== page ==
Wednesday, November 16, 2011

Are Your Winter Clothes Put Away?

Rubbermaid HomeFree series closet system

I am a messy person. My closet doesn't look anything like the one above. I was messy before kids, and kids have only made it worse. In my struggle to overcome the mess I've discovered a wonderful articles at Like Mother, Like Daughter that actually make me feel HOPEFUL and not judged or depressed (just scroll down towards the bottom and check out the sidebar...she lists them nicely there).  I keep a list of her Reasonably Clean Home series right here.

One of these articles is titled "Laundry Problems Start With Clothes". The basic gist of it was that most of us have more clothes in our closets than we need (or at least than we need in any particular season)...and that this hampers (pun intended) our attempts to get the laundry under control.

Now, I wanted to address a particularly Texan issue regarding the storage of winter clothes.

On Leilas Laundry Worksheet she asked:

"Why are shorts cluttering the world up if it’s winter?"

MY ANSWER:   Well, because I live in Texas, that's why. It actually may have a low of 20 degrees one day and a high of 85 degrees the next in the dead middle of winter here.

Here in Waco you can't really put away summer clothes, except the swimsuits and maybe tank tops (and not even the swinsuits if you plan to swim at Baylor's Pool this winter). So my solution in winter is to put at least half of the summer clothes away (because at very least they won't be wearing it as much as in summer). This usually entails boxing up all the t-shirts with very summery designs (surfboards and palm trees and such), tank tops, and all but 2-3 pairs of shorts.

I still have the problem of needing much more shelf space in winter than in summer (since you can't put away all the summer stuff and the winter stuff is so much bulkier), but at least it's slightly more manageable with some of the summer stuff put away.

Now I'd like to ask you some questions:

  1. Have you put your winter clothes away yet?
  2. Have any great suggestions on transitioning closets from summer to winter, clothing storage tips, etc?  (If you know of any good way to deal with the extra clothes in winter, I'd be especially grateful to hear it!)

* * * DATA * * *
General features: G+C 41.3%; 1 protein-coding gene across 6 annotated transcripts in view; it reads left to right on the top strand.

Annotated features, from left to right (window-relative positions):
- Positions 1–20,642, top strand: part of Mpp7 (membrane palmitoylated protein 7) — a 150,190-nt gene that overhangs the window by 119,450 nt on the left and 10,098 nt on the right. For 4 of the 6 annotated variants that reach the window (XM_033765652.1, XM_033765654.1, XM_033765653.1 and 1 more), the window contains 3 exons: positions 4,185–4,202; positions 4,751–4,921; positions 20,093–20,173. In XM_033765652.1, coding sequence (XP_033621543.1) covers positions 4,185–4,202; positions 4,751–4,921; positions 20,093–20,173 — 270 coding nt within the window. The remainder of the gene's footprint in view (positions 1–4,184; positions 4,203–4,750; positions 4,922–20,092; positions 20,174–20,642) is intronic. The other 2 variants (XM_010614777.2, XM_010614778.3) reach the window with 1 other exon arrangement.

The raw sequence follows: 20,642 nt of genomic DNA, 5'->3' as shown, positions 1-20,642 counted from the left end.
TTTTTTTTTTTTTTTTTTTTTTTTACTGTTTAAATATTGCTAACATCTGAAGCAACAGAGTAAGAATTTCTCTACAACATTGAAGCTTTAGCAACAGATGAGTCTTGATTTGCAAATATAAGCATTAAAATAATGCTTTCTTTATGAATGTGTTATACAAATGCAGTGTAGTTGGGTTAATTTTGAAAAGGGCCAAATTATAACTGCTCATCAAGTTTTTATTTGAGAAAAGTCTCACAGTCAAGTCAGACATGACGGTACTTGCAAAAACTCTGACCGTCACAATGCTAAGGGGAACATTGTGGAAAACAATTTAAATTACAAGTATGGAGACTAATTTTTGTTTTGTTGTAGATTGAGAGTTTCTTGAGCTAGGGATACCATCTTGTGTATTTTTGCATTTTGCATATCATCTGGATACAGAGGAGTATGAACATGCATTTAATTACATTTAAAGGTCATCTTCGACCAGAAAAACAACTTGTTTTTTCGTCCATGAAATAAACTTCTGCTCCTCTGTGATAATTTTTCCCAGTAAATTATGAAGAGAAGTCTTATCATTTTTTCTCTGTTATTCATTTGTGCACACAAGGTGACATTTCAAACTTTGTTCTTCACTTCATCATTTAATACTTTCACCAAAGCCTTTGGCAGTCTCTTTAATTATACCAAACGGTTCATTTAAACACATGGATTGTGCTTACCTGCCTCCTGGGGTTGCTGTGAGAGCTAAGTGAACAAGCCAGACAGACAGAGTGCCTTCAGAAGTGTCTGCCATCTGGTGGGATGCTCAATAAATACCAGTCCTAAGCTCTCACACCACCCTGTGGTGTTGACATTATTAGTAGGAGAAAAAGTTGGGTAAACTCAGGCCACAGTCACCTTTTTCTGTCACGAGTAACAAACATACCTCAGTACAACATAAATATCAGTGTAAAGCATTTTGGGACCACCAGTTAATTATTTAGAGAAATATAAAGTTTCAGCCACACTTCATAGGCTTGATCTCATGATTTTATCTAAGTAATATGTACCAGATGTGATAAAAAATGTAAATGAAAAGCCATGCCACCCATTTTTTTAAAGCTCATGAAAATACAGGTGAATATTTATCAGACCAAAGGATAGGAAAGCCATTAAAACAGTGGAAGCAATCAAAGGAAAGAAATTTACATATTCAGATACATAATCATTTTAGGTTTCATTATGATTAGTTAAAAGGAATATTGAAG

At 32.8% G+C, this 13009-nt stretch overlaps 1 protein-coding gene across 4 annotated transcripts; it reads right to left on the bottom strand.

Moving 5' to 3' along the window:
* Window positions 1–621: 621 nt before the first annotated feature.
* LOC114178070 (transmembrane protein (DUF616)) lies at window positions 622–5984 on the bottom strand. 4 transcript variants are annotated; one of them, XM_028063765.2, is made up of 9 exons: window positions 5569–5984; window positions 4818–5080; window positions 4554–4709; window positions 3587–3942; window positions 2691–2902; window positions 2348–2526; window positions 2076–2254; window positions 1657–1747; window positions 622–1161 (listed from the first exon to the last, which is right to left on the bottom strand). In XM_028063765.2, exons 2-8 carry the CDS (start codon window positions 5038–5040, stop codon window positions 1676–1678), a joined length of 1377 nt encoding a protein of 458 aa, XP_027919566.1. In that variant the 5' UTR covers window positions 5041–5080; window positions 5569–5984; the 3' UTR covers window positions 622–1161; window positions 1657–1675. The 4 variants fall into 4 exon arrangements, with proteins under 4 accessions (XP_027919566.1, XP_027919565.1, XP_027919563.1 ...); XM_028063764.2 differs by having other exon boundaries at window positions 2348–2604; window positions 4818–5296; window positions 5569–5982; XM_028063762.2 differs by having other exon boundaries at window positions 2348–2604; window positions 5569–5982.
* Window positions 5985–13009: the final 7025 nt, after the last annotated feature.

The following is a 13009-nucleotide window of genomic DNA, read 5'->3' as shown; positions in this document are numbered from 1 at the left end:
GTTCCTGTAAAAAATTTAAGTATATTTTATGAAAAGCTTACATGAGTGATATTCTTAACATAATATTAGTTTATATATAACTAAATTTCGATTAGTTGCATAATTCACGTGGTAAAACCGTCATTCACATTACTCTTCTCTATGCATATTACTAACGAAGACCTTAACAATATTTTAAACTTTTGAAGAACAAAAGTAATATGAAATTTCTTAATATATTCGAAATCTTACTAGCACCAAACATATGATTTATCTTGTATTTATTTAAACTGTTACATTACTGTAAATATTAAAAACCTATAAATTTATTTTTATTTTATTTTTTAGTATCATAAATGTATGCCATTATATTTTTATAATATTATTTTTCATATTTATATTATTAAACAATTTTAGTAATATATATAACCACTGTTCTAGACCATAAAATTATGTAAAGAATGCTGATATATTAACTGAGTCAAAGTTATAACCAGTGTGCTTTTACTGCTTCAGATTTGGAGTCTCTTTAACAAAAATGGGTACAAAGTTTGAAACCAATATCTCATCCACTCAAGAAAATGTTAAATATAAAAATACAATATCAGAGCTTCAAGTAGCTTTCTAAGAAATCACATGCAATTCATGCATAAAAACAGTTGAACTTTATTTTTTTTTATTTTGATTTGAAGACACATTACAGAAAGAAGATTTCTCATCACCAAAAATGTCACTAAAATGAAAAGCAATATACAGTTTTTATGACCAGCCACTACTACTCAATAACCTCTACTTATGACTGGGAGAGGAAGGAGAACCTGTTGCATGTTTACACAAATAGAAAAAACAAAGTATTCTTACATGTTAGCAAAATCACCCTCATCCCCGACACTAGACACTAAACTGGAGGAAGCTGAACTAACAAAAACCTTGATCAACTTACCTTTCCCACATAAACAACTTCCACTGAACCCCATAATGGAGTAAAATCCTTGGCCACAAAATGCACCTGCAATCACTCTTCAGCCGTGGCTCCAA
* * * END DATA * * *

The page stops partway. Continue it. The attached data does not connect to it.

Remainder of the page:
Picture by Rubbermaid.

    Saturday, November 12, 2011

    Waco Gardening Tips - November

    November is a busy gardening month in Texas.  Unfortunately, Walmart doesn't know that.  Their gardening section was gutted to make way for the Christmas section.   I wasn't exactly surprized, but I had hoped to find some discounted seeds (if there were any tucked away on some sale isle, the sales clerk didn't know about it).

    But HEB there was a whole display full of seeds right in full sight by the front door!  Another place you can always find LOTS of seeds is the Homestead General Store at Homestead Heritage.  They have a TON of seed varieties including various heirloom seeds.  It's really worth a trip out there.

    This month I found a great new resource (new to me anyways).  The Central Texas Community Gardening Manual is published by The World Hunger Relief Farm right here in Waco (copies are available for download for a $5 donation, or in print for $15).    Now, on to this months's gardening tips!

    Winter Flower Gardens
    November is the transition month from warm season annuals, to cool season annuals.    Cool season annuals grow well from November to May, when it starts to get too hot for them. (Warm season annuals grow from April through Early November.)   This is the last month to start most cool season annuals from seed (you can start some as early as August), but you can plant transplants through February.  Here are some cool season annuals which grow well in Texas:

    Baby's Breath (annual)
    Candytuft (annual)
    Dahlberg Daisy
    Dusty Miller
    English Daisy
    Forget Me Not
    Ornamental Cabbage and Kale
    Sweet Pea*

    *Best Direct Seeded
    **Better to Buy Transplants

    Bulbs and Corms